• Some  about the internal validity of the research  (Was the study well-designed? Was it carried out properly?)
  • Some about the external validity of the research (Was the patient population from that study similar enough to your patient for the research to be relevant?).

  You generally answer either Yes, No, or Unclear, based on what the researchers actually tell you in the article. As a general rule, the more Yeses, the better. If you're coming up with a lot of Nos or Unclears...the study might not be that helpful to use to answer your clinical question.

These questions do include some asking about the results of the study's statistical analysis and results; again, one need not be that well-versed in statistics to answer the checklist questions (though it certainly helps).

There obviously isn't always going to be one clear answer to every clinical question - in the end, it's a judgment call, and again, any evidence that you find is just one of several elements that go into a clinical decision.  Your experience and wisdom, the patient's preferences, and what evidence you have found are all involved, as you implement the knowledge (evidence) you found into your clinical decision..

One example: Even if you found what you felt was good evidence that favored a particular intervention / treatment, your patient might still reject it due to their preferences. Rather than simply attempting to over-ride their wishes, you would need to communicate / negotiate with them further.

At other times, there is simply a dearth of 'evidence' (or a lack of good quality evidence), whereupon you must do the best you can with what there is.

The following open-access article is a good reminder of the need to integrate ethics with evidence-based practice.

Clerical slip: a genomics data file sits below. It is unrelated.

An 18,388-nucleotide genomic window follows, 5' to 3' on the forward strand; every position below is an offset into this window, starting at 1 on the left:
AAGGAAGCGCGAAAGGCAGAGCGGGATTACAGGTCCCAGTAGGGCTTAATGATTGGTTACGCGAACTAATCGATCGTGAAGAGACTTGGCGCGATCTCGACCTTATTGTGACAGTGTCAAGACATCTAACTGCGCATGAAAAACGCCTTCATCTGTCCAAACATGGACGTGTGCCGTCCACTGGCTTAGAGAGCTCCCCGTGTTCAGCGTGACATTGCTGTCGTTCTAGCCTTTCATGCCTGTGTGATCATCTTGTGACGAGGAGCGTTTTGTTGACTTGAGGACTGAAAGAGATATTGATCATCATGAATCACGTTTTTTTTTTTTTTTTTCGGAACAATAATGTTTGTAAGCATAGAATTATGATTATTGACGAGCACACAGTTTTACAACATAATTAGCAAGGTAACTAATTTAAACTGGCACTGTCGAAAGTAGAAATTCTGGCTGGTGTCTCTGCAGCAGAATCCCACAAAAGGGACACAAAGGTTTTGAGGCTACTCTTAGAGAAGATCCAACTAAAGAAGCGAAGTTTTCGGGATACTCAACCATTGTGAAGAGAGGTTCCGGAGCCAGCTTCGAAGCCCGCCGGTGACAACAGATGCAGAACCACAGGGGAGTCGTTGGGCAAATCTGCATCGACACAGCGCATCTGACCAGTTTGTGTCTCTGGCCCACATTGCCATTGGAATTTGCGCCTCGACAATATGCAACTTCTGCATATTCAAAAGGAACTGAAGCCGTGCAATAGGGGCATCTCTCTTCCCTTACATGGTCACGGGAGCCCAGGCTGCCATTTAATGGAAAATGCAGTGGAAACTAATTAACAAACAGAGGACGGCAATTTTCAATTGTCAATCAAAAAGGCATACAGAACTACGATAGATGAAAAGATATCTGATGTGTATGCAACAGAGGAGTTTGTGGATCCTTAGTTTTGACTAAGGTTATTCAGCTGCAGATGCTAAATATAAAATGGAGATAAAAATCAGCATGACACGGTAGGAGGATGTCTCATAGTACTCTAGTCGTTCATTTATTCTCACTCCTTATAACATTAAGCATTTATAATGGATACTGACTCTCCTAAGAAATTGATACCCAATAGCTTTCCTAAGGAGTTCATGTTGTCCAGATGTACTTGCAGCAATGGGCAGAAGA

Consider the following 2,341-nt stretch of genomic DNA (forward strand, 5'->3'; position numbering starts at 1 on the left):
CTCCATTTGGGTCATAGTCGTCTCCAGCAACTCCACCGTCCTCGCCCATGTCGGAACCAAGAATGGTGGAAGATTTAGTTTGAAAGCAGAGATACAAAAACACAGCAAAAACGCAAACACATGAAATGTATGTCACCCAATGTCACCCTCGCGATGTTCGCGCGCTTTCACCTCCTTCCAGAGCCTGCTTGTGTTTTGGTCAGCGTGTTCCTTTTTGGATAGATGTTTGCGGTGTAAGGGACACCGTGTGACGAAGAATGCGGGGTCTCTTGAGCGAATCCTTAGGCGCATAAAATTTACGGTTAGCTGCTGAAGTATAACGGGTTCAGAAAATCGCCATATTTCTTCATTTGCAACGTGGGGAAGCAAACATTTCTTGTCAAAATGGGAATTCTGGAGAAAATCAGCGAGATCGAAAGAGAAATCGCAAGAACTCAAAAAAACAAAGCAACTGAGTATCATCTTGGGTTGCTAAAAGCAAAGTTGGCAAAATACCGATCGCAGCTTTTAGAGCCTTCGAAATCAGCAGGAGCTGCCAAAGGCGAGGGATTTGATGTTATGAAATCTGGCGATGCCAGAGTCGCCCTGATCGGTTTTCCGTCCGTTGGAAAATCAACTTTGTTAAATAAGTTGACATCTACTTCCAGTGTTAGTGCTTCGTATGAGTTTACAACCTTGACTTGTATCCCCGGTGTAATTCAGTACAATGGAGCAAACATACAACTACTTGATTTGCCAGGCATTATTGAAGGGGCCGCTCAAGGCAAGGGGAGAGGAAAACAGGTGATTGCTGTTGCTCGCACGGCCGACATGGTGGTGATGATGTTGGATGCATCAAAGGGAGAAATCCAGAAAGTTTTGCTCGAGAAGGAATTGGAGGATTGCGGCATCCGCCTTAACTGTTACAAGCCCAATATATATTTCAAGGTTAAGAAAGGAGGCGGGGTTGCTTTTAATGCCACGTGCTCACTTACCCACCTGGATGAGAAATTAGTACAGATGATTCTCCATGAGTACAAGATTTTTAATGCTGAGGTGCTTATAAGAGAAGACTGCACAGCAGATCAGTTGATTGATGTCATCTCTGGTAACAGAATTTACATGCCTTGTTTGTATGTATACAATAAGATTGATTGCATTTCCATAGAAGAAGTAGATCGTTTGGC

There is definitely a 'learning curve' for EBM. Again, not every clinician is an expert at quickly searching databases, or knows the details of what makes good study design. The EBM protocol contains tools that help.  As with any skill, the more you do it, the better you get.

Some amount of reflection is involved in EBM - did the evidence I found help me in my decision-making and contribute to a good outcome? What was it like, carrying out the 5 steps... is it getting easier?

It is also important to acknowledge EBM's limitations. The medical community continues to ask itself how effective EBM is, including questions such as: How much does it truly help in providing care for each patient as an individual?

Many health care professionals find the time needed to carry out the EBM process (despite being deliberately-designed to make clinical research quicker and less frustrating) prohibitive. There is a reason that there are now a number of evidence-based clinical point of care tools available - these time-saving products are very attractive and, with hindsight, were inevitable.  They are, of course, expensive, but health care practices over a certain size tend to subscribe to at least one and sometimes multiple products.

Some examples of these evidence-based point-of-care products include:

The Levels of Evidence in EBM

In EBM, not all evidence is created equal. There is a definite hierarchy, as seen in the figure* below:

(Below this level would be evidence from research such as animal studies and 'bench science')

The 'gold standard' for EBM is the randomized controlled trial (RCT), and further, systematic reviews (often involving meta-analysis)  carried out on groups of RCTs.

Statistically-speaking, those types of studies offer better 'evidence', because when done correctly, they offer the best chance to avoid the various types of bias amd confounders that occur when carrying out research. - the type of evidence generated by RCTs and SRs make it easier to determine whether that research's data has sufficiently disproven the researchers'  'null-hypothesis'.

* Image used with the kind permission of Dr. Sam Keim.